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by Darren Held

by Sonnjea Blackwell

Judging by the encounters I have in the real world, a class in listening would benefit most humans. This is the conversation I had at the Coffee Bean yesterday:

Sonnjea: Hey, Coffee Bean Lady, I’d like a large African Sunrise iced tea to go please.
Coffee Bean Lady: What size iced tea would you like?

Now, either the name of the tea is Large African Sunrise, meaning that the sunrises in Africa are oversized, or Coffee Bean Lady wasn’t listening to me. I’ve never been to Africa, so I can’t comment on the relative size of their sunrises, but I’m going to go out on a limb and guess it was the lack of listening thing.

That’s not a big deal, but variations on the theme happen dozens of time each day. People just don’t really listen. I’ve never seen Listening 101 in any college catalogs, however, so I guess improv classes will have to suffice.

I know sometimes brand new students in my Level 1 classes think the “rules” of a particular exercise are unnecessary. Why should I have to say, “Yes, and I…” when “yeah, so…” means almost the same thing. Why on earth do I have to say, “I could be…” instead of “I’m an…” And so on.

Here’s the thing. Part of the learning process of improv involves learning to listen to instructions AND follow them. The exercises have layers of skill-building, and if you pick and choose which parts you want to do, you’re missing out on essential parts of the instruction.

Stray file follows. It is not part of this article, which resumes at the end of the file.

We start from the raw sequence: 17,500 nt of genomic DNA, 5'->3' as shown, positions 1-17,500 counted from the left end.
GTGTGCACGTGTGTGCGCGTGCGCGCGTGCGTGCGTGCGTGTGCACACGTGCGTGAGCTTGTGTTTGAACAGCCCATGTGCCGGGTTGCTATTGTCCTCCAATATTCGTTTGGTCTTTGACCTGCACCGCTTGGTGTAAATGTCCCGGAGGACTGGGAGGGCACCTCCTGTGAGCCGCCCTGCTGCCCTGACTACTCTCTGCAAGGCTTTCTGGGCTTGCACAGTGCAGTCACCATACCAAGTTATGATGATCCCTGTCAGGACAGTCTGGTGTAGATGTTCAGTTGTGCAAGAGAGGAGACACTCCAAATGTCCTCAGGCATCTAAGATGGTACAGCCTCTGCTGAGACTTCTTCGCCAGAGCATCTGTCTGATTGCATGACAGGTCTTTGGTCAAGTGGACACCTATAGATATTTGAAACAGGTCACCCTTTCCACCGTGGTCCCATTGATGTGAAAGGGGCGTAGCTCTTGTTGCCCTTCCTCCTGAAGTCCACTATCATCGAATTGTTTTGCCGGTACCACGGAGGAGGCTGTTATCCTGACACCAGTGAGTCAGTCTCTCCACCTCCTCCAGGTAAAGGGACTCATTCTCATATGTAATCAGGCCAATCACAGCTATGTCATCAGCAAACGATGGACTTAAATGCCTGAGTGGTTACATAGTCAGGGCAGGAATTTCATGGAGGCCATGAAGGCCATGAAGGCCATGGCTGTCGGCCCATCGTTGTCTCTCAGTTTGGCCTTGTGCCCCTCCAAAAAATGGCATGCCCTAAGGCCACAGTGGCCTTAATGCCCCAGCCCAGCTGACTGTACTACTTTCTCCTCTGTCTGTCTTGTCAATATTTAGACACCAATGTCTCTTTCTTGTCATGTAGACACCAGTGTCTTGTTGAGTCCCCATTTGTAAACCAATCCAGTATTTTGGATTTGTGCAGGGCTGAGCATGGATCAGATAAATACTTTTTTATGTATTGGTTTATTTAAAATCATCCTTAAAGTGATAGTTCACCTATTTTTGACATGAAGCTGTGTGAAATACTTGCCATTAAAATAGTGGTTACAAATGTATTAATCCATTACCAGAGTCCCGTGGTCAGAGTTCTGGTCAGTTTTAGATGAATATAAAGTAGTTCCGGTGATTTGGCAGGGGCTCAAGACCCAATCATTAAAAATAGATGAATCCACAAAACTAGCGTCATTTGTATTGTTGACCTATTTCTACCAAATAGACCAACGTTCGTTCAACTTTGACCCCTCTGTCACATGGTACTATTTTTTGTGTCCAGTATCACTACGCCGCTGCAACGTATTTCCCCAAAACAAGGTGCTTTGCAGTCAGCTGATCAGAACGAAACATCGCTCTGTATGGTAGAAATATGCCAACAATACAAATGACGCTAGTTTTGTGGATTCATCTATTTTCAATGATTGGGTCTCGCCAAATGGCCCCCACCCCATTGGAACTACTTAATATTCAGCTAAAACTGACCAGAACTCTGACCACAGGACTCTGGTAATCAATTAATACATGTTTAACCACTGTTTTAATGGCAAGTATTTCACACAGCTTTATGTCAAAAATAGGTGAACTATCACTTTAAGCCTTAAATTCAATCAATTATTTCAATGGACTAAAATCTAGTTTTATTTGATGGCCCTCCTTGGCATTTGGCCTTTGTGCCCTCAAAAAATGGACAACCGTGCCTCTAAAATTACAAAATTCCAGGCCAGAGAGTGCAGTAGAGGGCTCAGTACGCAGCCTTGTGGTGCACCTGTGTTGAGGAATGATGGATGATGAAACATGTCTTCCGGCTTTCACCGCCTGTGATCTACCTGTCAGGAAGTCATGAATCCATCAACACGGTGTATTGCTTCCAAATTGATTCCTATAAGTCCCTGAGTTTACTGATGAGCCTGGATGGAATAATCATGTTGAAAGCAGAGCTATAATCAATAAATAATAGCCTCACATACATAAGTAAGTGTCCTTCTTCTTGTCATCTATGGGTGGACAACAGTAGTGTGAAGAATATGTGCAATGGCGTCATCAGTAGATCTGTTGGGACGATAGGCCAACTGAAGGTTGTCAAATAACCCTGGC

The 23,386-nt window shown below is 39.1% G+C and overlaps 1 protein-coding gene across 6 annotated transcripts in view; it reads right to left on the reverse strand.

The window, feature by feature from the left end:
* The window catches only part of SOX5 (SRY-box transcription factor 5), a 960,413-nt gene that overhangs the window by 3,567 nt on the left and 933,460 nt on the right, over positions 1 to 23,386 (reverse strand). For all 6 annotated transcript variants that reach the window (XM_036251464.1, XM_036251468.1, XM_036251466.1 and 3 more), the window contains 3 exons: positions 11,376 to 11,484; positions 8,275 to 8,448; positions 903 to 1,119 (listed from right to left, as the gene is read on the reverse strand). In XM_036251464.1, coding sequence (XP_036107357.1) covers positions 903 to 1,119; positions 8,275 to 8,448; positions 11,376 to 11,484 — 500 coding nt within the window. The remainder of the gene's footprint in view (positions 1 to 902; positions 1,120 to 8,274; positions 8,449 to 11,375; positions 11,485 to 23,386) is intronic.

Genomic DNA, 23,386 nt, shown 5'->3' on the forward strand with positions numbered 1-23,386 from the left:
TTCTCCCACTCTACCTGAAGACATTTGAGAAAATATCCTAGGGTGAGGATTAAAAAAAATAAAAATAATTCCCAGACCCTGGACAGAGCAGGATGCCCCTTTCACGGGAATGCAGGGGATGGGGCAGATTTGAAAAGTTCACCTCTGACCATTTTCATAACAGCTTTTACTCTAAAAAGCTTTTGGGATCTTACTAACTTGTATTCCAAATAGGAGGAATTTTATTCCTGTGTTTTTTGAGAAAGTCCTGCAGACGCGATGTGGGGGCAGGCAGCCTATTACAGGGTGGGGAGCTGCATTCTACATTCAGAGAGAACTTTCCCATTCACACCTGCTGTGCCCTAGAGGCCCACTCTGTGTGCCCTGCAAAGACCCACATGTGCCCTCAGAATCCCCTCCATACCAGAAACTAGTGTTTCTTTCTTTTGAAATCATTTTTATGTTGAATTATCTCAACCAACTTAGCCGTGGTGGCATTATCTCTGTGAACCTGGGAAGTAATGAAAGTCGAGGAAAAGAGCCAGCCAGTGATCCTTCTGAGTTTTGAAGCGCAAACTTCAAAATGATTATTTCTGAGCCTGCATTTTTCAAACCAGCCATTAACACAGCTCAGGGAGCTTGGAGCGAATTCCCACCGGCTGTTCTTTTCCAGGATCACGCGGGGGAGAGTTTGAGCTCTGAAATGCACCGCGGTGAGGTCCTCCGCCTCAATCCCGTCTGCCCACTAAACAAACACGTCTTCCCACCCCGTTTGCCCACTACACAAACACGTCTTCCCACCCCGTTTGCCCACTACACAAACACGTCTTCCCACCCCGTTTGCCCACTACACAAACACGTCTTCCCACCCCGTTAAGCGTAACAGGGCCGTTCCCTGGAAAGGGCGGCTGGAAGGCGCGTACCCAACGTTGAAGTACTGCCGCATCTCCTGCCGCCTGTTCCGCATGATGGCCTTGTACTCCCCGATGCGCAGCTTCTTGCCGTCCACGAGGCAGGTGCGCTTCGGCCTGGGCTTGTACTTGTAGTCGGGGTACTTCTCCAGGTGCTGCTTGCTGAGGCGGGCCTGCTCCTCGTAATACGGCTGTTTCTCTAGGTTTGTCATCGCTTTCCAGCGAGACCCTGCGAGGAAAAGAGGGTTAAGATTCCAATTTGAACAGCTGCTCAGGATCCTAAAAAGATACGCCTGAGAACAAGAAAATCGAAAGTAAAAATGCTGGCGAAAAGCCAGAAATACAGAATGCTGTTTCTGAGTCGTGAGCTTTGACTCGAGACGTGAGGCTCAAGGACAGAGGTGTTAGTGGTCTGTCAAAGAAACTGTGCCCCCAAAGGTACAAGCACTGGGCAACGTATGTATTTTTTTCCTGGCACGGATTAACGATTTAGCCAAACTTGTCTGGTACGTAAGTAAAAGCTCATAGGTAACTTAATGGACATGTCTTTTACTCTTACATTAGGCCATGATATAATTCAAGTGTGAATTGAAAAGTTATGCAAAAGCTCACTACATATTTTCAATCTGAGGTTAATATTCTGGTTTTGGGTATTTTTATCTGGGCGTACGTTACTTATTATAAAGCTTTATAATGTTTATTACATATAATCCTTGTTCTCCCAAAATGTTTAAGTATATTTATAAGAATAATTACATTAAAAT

I can tell, based on how people attempt the exercises, whether they’ve listened to me when I explained the exercise. Any given day, somebody might not hear everything, and that doesn’t mean much. But when, exercise after exercise, I have to re-explain things to someone, I know they are going to struggle in scenes because they simply do not listen.

If you notice that I’m having to re-explain things to you over and over, take a look at your listening skills. We all have shorter attention spans these days, so if your mind starts to wander, remind it that if it pays attention now, it will do hilarious improv later.

I s’pose better listening might help out in the real world as well, at least if you make iced tea for a living.

Darren Held
About Darren Held
Darren is the CEO and Creative Director of Held2gether, Improv for LIfe. He has been teaching and performing improv for 15 years, and has performed with H2g, the Groundlings, UCB and Second City. He loves Moto, red wine, and Madonna.

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